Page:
[19] With respect, the Justice of the Peace erred in relying on the information in the CSC document. There was no indication in the material as to the source of the information. During submissions before me, Crown counsel was unable to provide me with the source of the information in the Supplementary Report other than to say that it came from “the police file”, which she submitted meant that it was credible and trustworthy. I do not agree. In all likelihood, the information came from a police synopsis prepared at the time of the applicant’s arrest and may have been completely different than the facts acknowledged by the applicant when he pled guilty to the offence. 1 At the very least, the discrepancy should have been put to the applicant’s mother so that she could have an opportunity to explain: R. v. Quansah, 2015 ONCA 237, 125 O.R. (3d) 81, at paras. 76-79.  While it was open to the Justice of the Peace to reject the mother’s testimony, it was not open to her to do so on the basis that her recollection of events that took place 18 years ago differed from the description in a document of unknown provenance which the witness had no opportunity to explain.  

[20] Given that there is a material change in circumstance in the form of a new surety who was not available at the initial bail hearing, a de novo consideration of the applicant’s bail is appropriate regardless of any error....

Section 493.2 of the Criminal Code

[21] Section 493.2 was recently added to the Criminal Code together with a number of other amendments. 2 The full text of the section is as follows:

493.2 In making a decision under this Part, a peace officer, justice or judge shall give particular attention to the circumstances of

(a) Aboriginal accused; and

(b) accused who belong to a vulnerable population that is overrepresented in the criminal justice system and that is disadvantaged in obtaining release under this Part.

Section 493.2 was enacted at the same time as s. 493.1, which provides as follows:

493.1 In making a decision under this Part, a peace officer, justice or judge shall give primary consideration to the release of the accused at the earliest reasonable opportunity and on the least onerous conditions that are appropriate in the circumstances, including conditions that are reasonably practicable for the accused to comply with, while taking into account the grounds referred to in subsection 498(1.1) or 515(10), as the case may be.

[22]   Like all new enactments, the amendments are presumed to be remedial by virtue of s. 12 of the Interpretation Act, R.S.C. 1985, c. I-21: R. v. Gladue, 1999 CanLII 679 (SCC), [1999] 1 S.C.R. 688, at paras. 25-26; Bell ExpressVu Limited Partnership v. Rex, 2002 SCC 42, [2002] 2 S.C.R. 559, at para. 26.  Their clear purpose is to remedy the problem of overuse of pre-trial custody as well as the overrepresentation of certain populations in the criminal justice system in general and the remand population in particular.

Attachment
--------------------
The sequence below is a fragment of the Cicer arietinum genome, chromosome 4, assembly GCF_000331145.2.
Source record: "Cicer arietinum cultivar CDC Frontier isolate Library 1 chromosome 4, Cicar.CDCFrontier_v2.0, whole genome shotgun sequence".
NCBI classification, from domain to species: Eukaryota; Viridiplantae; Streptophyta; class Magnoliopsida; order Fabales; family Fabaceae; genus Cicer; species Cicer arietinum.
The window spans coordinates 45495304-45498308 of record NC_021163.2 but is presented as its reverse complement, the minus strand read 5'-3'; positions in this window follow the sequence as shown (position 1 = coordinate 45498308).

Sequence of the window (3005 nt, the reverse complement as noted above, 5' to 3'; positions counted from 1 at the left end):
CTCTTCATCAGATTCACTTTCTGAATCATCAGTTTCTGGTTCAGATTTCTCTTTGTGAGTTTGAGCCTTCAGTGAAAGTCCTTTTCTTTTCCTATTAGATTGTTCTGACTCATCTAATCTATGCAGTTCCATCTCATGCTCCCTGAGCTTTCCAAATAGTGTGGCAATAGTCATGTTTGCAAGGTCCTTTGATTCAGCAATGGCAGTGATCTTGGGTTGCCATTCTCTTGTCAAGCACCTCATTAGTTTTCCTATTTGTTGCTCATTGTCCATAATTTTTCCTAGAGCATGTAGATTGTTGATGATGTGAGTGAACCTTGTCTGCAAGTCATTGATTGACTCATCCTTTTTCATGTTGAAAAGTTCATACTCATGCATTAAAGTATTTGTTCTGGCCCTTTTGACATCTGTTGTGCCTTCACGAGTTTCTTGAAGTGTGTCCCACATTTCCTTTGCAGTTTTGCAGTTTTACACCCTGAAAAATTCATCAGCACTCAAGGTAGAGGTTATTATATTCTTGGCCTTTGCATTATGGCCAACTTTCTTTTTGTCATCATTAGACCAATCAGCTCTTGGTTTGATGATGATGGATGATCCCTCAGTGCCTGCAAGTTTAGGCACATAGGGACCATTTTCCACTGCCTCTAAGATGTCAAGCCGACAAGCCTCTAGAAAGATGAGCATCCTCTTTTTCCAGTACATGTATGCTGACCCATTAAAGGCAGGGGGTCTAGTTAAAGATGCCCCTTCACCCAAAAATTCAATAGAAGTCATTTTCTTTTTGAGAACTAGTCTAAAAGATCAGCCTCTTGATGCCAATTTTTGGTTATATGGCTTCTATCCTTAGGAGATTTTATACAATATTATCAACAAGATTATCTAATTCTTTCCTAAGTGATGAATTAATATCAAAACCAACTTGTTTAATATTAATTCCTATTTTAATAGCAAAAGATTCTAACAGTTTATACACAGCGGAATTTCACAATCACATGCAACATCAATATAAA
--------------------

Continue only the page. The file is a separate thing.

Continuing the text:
Section 493.1

[23] Section 493.1 codifies the principles enunciated in R. v. Antic, 2017 SCC 27, [2017] 1 S.C.R. 509, which affirmed the importance of the “ladder principle” that the least onerous conditions must be imposed on an accused at a bail hearing unless the Crown can justify why more onerous conditions are necessary.  The Court in Antic was clearly concerned about the growing increase in the remand population in Canada...

[25]   Section 493.2 also clearly addresses a problem in need of remediation.  As noted in Myers, Indigenous individuals account for approximately one quarter of the adult remand population.  The Court made a similar observation earlier in R. v. Summers, 2014 SCC 26, [2014] 1 S.C.R. 575, at para. 67, where it cited statistics showing that “Aboriginal people are more likely to be denied bail, and make up a disproportionate share of the population in remand custody.” 

[26] Indigenous people are not the only historically disadvantaged group to be over-represented in the criminal justice system.  Racialized individuals, particularly those who are black, are also over-represented: R. v. Golden, 2001 SCC 83, [2001] 3 S.C.R. 679, at para. 83; R. v. Jackson, 2018 ONSC 2527, 46 C.R. (7th) 167, at paras. 40-48; R. v. Elvira, 2018 ONSC 7008, at para. 22; R. v. K.H., 2019 ONCJ 525, at paras. 59-60; R. v. Dykeman, 2019 NSSC 361, at para. 11.  The same is true of those who suffer from mental illness: R. v. Ejigu, 2016 BCSC 1487, 340 C.C.C. (3d) 53, at para. 300; Hon. R. Schneider, “The Mentally Ill: How They Became Enmeshed in the Criminal Justice System and How We Might Get Them Out,” (2015), Department of Justice Canada Provocative Paper Series, at p. 3.